Buffalo stance

Isn't the English language a wonderfully broken and ridiculous thing? For example. it turns out that "Buffalo buffalo Buffalo buffalo buffalo buffalo Buffalo buffalo" is a grammatically sound sentence. How utterly splendid. This from io9

It has been the talk of grammarians since 1972. According to William Rapaport, its creator and a professor at the University of Buffalo, it means, 'So, buffalo who live in Buffalo (e.g., at the Buffalo Zoo, which does, indeed, have buffalo), and who are buffaloed (in a way unique to Buffalo) by other buffalo from Buffalo, themselves buffalo (in the way unique to Buffalo) still other buffalo from Buffalo.' The sentence relies on a few tricks. The first is that 'buffalo' is a verb as well as a noun and the name of a place. To buffalo someone is to confuse or fluster a person. There's also a missing 'that.' Under normal circumstances, we can sometimes drop a 'that' from a sentence, as long as the nouns still make the meaning clear. All-buffalo sentences muddle it up a bit.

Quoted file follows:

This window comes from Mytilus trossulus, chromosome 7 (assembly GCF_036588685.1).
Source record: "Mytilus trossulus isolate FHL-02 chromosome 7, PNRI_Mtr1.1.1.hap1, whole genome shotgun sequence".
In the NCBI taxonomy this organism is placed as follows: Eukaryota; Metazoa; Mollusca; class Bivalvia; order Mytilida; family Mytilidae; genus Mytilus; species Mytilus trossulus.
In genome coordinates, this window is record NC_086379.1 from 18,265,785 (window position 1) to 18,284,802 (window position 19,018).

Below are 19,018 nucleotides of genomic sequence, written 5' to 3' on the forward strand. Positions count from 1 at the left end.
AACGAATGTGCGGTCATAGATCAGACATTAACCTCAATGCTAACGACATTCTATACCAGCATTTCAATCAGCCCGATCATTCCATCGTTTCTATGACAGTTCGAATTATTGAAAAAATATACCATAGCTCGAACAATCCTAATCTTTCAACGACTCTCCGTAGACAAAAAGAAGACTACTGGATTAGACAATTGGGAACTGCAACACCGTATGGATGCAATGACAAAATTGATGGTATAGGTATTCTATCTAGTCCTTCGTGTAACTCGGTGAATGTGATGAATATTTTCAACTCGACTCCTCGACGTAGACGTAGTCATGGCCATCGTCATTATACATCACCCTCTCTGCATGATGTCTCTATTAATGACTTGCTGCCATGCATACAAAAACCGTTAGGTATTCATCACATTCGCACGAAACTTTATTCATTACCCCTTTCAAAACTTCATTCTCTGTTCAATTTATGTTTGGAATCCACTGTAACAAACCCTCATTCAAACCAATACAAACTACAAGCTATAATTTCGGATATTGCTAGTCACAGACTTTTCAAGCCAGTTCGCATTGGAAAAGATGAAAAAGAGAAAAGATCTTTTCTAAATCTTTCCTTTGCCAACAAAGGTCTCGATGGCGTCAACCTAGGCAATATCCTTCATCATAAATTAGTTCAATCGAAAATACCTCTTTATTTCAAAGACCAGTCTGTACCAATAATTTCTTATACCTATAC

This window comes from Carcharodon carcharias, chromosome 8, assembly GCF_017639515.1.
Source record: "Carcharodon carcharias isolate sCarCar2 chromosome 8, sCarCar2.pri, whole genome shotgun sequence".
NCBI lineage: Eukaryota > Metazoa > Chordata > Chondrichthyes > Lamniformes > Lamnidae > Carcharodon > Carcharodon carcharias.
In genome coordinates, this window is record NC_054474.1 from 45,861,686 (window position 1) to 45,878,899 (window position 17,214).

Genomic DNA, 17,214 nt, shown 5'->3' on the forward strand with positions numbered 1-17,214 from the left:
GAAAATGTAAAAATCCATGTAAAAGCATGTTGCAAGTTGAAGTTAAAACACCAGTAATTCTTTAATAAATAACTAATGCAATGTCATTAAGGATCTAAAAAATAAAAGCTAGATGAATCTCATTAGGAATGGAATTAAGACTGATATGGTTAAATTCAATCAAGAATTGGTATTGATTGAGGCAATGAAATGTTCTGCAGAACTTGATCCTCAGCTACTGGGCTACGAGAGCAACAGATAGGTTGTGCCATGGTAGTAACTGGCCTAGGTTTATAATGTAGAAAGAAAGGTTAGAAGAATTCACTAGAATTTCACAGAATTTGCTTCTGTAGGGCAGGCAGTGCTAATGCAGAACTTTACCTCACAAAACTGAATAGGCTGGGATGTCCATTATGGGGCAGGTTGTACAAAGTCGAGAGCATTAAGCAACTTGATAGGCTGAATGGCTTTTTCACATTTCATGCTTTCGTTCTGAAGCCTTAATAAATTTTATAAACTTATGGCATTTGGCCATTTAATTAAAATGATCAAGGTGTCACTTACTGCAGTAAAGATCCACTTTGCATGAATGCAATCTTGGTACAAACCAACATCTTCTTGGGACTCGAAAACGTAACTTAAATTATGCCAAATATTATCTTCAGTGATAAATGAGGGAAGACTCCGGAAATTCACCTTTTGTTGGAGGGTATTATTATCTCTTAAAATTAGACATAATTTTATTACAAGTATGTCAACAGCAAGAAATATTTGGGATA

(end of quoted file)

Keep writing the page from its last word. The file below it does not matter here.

I'm now going to dedicate the rest of my life to finding a conversation in which this sentence would naturally come up. Living near Buffalo Zoo would probably help. A perfectly fine excuse to move to New York.